1 J+I SWL
J






._Azj I
kJi T_ -


Fig. 3-1. System Diagram for the 1-D Numerical Bingham
Fluid Model.











du dI 1 dT (3-I)


with

+ K du (3-1a)


where dn/dx is the slope of the water surface profile, t is time, g is

gravity, and z is the vertical direction. The boundary conditions are

as follows:

1. no-slip at the rigid bottom, u=0 at z=O.

2. velocity is maximum at the free surface, du/dz=0 at z=h, or,
uj~uj+I-

3. The initial condition says that the fluid is at rest at the

beginning, u=0 at t=O.

To ensure that the flow velocity is maximum at the free surface, a

fictitious layer (from J to J+1) is added at the top of the water

column. Equation 3"1, with the boundary conditions, can be solved by

the double sweep method (Abbott, 1980). The finite difference formula-

tion is

n+1 n n+1 n+1 n n
uj Uuj = dn )n+ /2+ 1 (P+ lA 1= ) + .L ( J+ I J)
At dx 2pj Az. 2p. z (32)


where
k n 1 un+1
n+1 j1(Az++ Az+1) 2 uj+1 i (3-2a)
2 luj+1 -u I CAZ + Azj+I)

n+1 n+1
k. (Azj+ Az _) 2 (u. un+I
In- =[P + n j-1 u j-1 (3-2b)
2 jun ju11 (AZj + AZjI)







47
Notice that the velocities at time n are also used to evaluate

the velocity gradient in the denominator for the shear stress term at

time n+1. The superscript n+1/2 implies the center of each time step.

Equation 3-2 can be rearranged in terms of un+1 and rewritten as

n+1 un+1 n+1
Au .B uj. = D (3-3)
J1+ .j j-1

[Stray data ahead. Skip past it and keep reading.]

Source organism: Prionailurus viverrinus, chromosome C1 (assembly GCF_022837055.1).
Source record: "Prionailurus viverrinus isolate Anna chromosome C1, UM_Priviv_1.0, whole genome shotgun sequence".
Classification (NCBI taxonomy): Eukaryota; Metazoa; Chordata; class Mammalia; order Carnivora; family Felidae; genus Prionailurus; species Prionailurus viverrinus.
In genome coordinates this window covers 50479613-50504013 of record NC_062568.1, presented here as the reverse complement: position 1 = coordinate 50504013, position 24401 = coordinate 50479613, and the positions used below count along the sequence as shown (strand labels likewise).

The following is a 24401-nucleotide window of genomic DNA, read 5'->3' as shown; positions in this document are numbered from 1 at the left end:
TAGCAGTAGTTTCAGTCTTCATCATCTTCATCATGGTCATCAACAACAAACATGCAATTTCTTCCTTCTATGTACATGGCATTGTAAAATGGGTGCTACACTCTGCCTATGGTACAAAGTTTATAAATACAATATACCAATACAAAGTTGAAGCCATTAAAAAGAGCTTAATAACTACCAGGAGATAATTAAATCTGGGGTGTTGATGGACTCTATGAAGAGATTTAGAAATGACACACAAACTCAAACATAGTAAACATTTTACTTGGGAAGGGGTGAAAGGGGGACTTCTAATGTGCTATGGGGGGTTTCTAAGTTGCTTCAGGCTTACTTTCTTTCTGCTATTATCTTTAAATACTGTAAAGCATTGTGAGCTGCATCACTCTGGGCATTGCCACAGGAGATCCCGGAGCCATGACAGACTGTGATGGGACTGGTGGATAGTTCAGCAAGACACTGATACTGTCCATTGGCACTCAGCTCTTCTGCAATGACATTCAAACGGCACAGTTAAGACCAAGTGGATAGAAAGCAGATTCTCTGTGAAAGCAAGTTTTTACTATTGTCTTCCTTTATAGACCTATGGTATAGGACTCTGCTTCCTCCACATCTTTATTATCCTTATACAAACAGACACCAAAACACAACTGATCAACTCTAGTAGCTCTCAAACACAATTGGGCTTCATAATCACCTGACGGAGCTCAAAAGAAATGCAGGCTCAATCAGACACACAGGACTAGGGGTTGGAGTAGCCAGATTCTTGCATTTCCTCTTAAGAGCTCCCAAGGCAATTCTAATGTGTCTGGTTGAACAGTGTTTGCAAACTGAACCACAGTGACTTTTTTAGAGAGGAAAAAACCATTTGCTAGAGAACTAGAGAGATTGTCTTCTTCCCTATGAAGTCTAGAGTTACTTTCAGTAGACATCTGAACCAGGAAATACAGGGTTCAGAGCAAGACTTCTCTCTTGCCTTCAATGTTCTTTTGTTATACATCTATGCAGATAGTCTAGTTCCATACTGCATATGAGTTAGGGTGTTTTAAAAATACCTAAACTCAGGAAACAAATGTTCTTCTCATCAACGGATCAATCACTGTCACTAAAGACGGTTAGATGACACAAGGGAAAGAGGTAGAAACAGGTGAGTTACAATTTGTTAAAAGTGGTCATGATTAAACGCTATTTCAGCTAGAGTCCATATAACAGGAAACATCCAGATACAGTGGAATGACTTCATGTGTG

where
K (Azi + Az +I)
Au-+1 _un 1 I (Az ) 7Z. (3-3a)
2 + AZ i Z


K 1(Azj + Azj I)
B = 1 + ( j + I + ) j A t
K. ( Azj

+(.j 3 Azj1) At
2 n n p (Az + Az 1 ) Azj (3-3b)
2 1 uj un_1P1 (zi+A J1A


K.(Azj + Azj1 ) At
2- (uj n _u n P (Azi + Az j) AZ (3-3c)
2lu n I jAj z


D= -gAt (dnfn-1/ +
dx

Kj+ (Azj + Azj+1 At Un
(Pj+I 2 Jun1 n pj(Azj + Az ) Az. j+1
j j j j


Kj (AZj ) Az
+U 1 -uj Aj+
+Kj(Az + AZjI At U
+ 31-(1+1 + 2 Jun+ unI P .(Az. + Azj~ ) AZ


(Ij + nuKj(Azj + AzA]
2 u n -u11 PJ(AZ + AZ1) A1 j












Kj (Azj +z
2 n U (3-3d)
2 lu' -ujI pj(Azj + Azj I) Azj j- 3-d



Now introduce the auxiliary equation, Eq. 3-4, and substitute into

Eq. 3-3 to obtain Eq. 3-5


n+1 n+1
u+1 =E i+ F (3-4)
uj+I = j 3 3


n+1 -C n+1 (D A F.)
j A E.+ -B uj-1 + (A E j+ B)

n+1I
=Ej_ ujI + IF (3-5)
i- J-1 J-i



Comparing Eq. 3-4 and Eq. 3-5 reveals that Ej and Fj, from j=J-1 to 1,

can be obtained because Ej=1 and Fj=O are specified by the zero velocity

gradient condition. Therefore, the first sweep yields all the Ej and

Fj. The second sweep, from Eq. 3-4 and the no-slip boundary condition,

u1=O, solves for the velocity for all the grid elements.

Because there is a velocity gradient term in the denominator

(Eq. 3-1a) for evaluating the shear stress of the Bingham fluid, a

problem of calculating A, B, C, and D was encountered because of the

zero velocity gradient at the onset. However, letting the first sweep

stop at the uppermost element, S, where the yield strength is zero,

and moving the no-slip condition to the element one cell below element

S, allows calculation of the velocity profile above this element. By

comparing the shear stress acting at the bottom of the moving fluid and

the yield strength one layer below, a decision can be made as to whether

the next layer will move or not and therefore to stop the first sweep








49

for the next time step. If this is done, the first sweep can go down